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Foreclosure after Chapter 7 - Is this the norm process?

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    Foreclosure after Chapter 7 - Is this the norm process?

    Hi all,

    My mortgage was included in my Chapter 7 bankruptcy. The mortgage company has not worked with me and it's moving into foreclosure. I was served documents today that I assume is filing they have to do in order to get a judgement to do a foreclosure sale? In the filing document it talks about all these fees they are seeking judgement for, including late fees, attorney fees, interest, etc. It also mentions that I received a discharge for bankruptcy and I will not have a personal liability for the obligations set out in the filing. I did not reaffirm my loan, thank God. I just wanted to ask others that have been through this if this is the typical process and since I included the mortgage in my bankruptcy without reaffirming then all of these fees are not something I will have a liability for right?

    Also, how many times does the sheriff typically serve you during this process? Geez. I guess I will be served again after they get a judgement and set a date for the foreclosure sale? This process is moving very fast.

    #2
    First, you will not have any liability for anything for which they are asking. They seek all the fees to obtain a judgment so that the home could be sold. if the home sells for more than the judgment amount, then that's good and you'd get the proceeds. Otherwise, they would not recover all their costs and would lose money; this is the more likely scenario. Despite any of this, you have a discharge and are not liable for any deficiency created by the foreclosure.

    There's no way I can predict your foreclosure process. I'm sure that your State has a process, but that doesn't mean it will take the average amount of time, be quicker, or take longer than normal. If you're in a State where you have a Deed of Trust, then the sale can happen within 90 days or less of the notice of default (and since you filed bankruptcy, some of that time was tolled). In States where there are true mortgages (deed of mortgage), it can take years to foreclose. At one point, Florida was averaging 5 years for a (disputed) foreclosure when it is normally around 2 years (even two years is a lot!).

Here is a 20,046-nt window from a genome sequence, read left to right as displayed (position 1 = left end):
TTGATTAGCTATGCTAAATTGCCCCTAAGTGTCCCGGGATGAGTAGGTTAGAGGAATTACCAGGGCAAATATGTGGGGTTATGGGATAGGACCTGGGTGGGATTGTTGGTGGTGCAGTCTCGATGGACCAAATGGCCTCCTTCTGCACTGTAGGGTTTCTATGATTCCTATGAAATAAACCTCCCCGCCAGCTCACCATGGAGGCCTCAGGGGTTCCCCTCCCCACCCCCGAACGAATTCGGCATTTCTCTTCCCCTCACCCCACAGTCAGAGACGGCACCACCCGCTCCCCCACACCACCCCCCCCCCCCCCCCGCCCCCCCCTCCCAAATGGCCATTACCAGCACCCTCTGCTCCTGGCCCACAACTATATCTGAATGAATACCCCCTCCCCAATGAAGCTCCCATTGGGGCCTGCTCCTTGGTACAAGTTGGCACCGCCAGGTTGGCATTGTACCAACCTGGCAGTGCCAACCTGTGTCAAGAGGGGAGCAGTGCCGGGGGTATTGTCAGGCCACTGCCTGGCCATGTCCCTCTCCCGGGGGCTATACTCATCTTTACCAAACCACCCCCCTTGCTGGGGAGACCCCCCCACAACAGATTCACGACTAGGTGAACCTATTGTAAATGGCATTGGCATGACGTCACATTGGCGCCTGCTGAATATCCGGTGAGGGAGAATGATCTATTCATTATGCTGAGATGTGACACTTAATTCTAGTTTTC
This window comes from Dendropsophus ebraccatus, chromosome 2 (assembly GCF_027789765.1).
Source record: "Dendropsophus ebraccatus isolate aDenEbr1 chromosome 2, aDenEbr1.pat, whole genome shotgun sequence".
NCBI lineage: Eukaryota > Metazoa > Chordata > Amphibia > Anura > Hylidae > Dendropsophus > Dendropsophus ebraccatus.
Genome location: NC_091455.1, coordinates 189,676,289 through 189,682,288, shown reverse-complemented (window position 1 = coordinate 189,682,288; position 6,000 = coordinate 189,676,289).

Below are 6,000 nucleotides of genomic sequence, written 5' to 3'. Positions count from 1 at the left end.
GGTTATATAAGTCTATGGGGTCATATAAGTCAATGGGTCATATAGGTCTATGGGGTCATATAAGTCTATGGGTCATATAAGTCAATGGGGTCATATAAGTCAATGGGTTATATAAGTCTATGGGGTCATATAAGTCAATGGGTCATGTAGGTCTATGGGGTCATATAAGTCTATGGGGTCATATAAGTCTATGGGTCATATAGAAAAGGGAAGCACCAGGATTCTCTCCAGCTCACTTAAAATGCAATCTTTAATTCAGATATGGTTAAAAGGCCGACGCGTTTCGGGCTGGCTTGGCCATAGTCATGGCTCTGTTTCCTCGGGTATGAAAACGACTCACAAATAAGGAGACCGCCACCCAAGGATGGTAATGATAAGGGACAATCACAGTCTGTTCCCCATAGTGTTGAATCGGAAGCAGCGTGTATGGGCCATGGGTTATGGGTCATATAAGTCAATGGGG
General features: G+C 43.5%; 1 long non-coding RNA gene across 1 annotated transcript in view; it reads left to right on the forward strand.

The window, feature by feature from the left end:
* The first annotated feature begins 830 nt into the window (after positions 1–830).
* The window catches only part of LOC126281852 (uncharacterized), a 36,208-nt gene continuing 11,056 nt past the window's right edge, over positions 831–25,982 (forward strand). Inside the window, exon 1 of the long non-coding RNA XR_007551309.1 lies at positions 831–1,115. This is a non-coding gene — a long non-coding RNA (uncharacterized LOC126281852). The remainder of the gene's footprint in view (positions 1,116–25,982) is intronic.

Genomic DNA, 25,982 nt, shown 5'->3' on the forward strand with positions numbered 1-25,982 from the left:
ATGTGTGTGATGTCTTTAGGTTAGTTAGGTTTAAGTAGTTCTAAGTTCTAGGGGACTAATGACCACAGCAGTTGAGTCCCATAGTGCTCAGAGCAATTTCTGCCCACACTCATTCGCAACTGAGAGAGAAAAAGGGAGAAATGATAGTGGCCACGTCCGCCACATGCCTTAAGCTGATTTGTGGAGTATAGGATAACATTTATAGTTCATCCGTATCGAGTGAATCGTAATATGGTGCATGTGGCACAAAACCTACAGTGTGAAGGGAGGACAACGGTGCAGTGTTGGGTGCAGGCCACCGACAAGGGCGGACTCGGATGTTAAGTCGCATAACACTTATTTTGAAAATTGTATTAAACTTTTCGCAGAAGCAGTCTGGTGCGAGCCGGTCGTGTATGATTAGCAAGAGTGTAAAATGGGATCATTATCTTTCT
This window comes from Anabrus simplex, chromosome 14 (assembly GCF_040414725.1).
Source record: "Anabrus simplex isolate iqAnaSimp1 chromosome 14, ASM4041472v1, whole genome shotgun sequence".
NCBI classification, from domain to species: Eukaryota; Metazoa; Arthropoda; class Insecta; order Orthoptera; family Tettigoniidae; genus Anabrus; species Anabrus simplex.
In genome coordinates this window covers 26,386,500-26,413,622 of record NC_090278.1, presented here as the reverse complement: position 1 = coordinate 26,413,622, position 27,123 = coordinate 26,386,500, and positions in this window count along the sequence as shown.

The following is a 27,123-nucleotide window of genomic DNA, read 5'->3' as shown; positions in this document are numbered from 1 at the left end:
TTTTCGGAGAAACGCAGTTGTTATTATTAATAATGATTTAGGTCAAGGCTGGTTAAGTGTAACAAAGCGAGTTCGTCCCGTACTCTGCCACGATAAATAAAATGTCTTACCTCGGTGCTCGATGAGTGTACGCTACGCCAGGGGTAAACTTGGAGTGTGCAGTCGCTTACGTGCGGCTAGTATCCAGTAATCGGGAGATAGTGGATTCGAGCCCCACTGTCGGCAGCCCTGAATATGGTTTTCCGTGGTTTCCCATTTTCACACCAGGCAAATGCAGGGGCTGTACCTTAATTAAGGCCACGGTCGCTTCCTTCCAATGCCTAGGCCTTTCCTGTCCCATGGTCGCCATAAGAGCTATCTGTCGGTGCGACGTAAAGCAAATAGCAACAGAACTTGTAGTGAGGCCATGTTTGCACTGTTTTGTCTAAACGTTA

Chapter 7 (No Asset/Non-Consumer) Filed (Pro Se) 7/08 (converted from Chapter 13 - 2/10)
    Status: (Auto) Discharged and Closed! 5/10
    Visit My BKForum Blog: justbroke's Blog


    I am not an attorney. Any advice provided is not legal advice.

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      #3
      Thanks so much for this information:-)

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        #4
        Does anyone know what it means in my foreclosure file when it says supplemental final judicial report

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          #5
          I'm in the middle of the foreclosure process. I filed for Ch 7 last March, got discharged in July. The main reason I filed was to get out of that house. I had a mortgage and a HELOC on the house.

          So far the foreclosure timeline/process has gone like this:
          First payments I did not make were last February, a month before filing Ch 7. I started getting phone calls and letters from them the week after the due date.
          2nd bank closed the HELOC immediately after I filed Ch 7 in March.
          By May, 1st bank dumped my loan to Select Portfolio Servicing. SPS has sent me letters, tried calling me at work, etc. to offer assistance. Not interested.
          SPS filed the initial foreclosure paperwork in court in November. I got served by a process server with the paperwork in late November. She was the only person who actually visited me to hand me documents. Everything else has come through the regular mail.
          First case management court date was in early January. Judge allowed SPS to proceed as planned on foreclosing.
          I just got notice this week via regular mail that on the next court date in early April, SPS is going to ask for a default judgement of foreclosure and to select an agent to conduct the sale. In Illinois, there is still a 90-day redemption period after the foreclosure judgement... so we're talking maybe mid-July as the earliest possible date they can conduct a sheriff's sale.

          So basically from start to finish, we are looking at about 18 months from that very first missed payment to saying adios to the house, which is the average foreclosure time for a home in Cook County.

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